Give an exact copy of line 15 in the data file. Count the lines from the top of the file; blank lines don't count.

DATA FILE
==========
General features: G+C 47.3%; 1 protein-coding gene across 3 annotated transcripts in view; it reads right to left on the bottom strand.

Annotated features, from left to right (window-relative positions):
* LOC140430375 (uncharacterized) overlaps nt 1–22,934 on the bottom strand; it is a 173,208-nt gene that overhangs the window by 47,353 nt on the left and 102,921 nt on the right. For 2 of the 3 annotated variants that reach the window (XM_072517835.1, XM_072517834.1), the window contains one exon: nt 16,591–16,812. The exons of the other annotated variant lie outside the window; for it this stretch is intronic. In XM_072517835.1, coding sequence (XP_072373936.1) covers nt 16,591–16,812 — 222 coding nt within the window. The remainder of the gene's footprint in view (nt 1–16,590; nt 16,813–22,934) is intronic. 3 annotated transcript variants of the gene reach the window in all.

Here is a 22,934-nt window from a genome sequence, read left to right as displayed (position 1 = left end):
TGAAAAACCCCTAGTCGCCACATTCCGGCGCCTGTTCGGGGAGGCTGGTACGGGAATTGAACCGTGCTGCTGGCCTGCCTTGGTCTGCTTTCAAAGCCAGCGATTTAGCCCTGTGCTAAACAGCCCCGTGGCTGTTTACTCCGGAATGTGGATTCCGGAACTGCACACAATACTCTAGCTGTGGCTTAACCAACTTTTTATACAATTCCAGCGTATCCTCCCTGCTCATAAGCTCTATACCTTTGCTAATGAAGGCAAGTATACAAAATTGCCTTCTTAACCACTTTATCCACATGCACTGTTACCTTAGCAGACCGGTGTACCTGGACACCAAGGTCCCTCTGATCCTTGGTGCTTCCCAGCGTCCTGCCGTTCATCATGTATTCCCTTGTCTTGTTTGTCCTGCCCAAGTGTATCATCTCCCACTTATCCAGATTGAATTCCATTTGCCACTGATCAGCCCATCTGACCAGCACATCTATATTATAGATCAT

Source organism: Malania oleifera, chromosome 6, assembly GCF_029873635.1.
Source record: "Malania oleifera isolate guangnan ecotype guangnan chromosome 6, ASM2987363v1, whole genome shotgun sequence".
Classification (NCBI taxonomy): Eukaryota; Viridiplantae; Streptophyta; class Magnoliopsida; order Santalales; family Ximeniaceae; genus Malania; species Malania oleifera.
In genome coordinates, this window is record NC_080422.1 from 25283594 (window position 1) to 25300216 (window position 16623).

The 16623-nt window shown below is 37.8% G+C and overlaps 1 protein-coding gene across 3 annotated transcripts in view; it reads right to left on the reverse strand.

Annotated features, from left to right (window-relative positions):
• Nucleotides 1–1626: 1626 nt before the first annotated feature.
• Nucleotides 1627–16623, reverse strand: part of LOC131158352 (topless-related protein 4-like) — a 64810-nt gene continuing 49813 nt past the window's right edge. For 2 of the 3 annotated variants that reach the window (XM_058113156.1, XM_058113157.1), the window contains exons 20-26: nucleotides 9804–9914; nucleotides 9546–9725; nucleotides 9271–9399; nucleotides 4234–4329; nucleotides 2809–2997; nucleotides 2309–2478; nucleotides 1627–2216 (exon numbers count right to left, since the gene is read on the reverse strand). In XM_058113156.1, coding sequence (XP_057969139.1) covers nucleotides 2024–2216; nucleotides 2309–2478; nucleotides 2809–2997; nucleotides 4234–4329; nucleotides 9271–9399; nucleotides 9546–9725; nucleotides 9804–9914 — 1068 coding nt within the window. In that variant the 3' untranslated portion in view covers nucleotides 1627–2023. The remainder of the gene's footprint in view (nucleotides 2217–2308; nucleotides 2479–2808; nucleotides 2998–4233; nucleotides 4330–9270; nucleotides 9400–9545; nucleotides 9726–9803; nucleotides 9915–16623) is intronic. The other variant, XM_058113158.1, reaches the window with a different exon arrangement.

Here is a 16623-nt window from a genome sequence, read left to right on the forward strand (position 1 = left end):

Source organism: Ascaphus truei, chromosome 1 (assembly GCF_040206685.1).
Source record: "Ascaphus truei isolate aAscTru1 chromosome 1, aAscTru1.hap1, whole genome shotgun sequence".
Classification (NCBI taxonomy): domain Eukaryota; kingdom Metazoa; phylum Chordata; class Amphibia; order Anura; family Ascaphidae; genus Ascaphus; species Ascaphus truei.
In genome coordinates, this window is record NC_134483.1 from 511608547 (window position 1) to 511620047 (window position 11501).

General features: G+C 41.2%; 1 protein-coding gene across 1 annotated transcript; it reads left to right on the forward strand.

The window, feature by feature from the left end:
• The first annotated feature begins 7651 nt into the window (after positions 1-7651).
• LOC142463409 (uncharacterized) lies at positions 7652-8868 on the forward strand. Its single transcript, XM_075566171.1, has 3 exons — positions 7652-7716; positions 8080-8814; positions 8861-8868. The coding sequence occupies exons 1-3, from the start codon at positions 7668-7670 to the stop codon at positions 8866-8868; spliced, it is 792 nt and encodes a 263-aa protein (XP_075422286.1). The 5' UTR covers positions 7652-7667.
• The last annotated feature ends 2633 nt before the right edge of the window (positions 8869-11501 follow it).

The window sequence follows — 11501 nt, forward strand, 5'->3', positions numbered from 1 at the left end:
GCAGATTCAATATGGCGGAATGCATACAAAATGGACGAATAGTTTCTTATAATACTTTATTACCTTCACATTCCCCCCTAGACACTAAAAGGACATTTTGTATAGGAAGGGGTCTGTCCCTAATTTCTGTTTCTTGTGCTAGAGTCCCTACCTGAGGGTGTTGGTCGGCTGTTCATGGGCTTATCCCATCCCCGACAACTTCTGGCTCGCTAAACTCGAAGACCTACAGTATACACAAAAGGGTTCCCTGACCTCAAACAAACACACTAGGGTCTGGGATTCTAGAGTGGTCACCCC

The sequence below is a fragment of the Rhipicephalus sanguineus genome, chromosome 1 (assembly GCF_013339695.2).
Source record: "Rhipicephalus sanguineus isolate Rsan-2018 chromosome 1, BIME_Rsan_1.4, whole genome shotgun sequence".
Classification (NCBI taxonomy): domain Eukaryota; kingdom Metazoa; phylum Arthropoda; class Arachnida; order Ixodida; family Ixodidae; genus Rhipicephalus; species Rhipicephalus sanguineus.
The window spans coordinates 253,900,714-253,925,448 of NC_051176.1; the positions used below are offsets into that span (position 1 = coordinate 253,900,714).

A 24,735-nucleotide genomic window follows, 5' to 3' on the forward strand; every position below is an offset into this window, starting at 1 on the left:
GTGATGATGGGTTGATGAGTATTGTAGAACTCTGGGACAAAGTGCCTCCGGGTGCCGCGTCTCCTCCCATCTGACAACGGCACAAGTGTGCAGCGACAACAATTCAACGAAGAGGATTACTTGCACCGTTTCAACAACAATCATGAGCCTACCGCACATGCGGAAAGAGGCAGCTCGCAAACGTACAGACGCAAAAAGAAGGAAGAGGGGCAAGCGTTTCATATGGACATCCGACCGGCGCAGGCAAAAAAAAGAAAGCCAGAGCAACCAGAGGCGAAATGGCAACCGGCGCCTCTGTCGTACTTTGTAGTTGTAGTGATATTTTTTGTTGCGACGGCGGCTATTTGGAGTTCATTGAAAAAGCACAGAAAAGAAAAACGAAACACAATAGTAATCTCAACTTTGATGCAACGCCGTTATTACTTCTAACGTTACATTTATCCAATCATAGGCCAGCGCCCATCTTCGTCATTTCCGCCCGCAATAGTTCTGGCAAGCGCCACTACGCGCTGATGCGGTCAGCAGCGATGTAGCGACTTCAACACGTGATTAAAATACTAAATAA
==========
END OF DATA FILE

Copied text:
Source organism: Ascaphus truei, chromosome 1 (assembly GCF_040206685.1).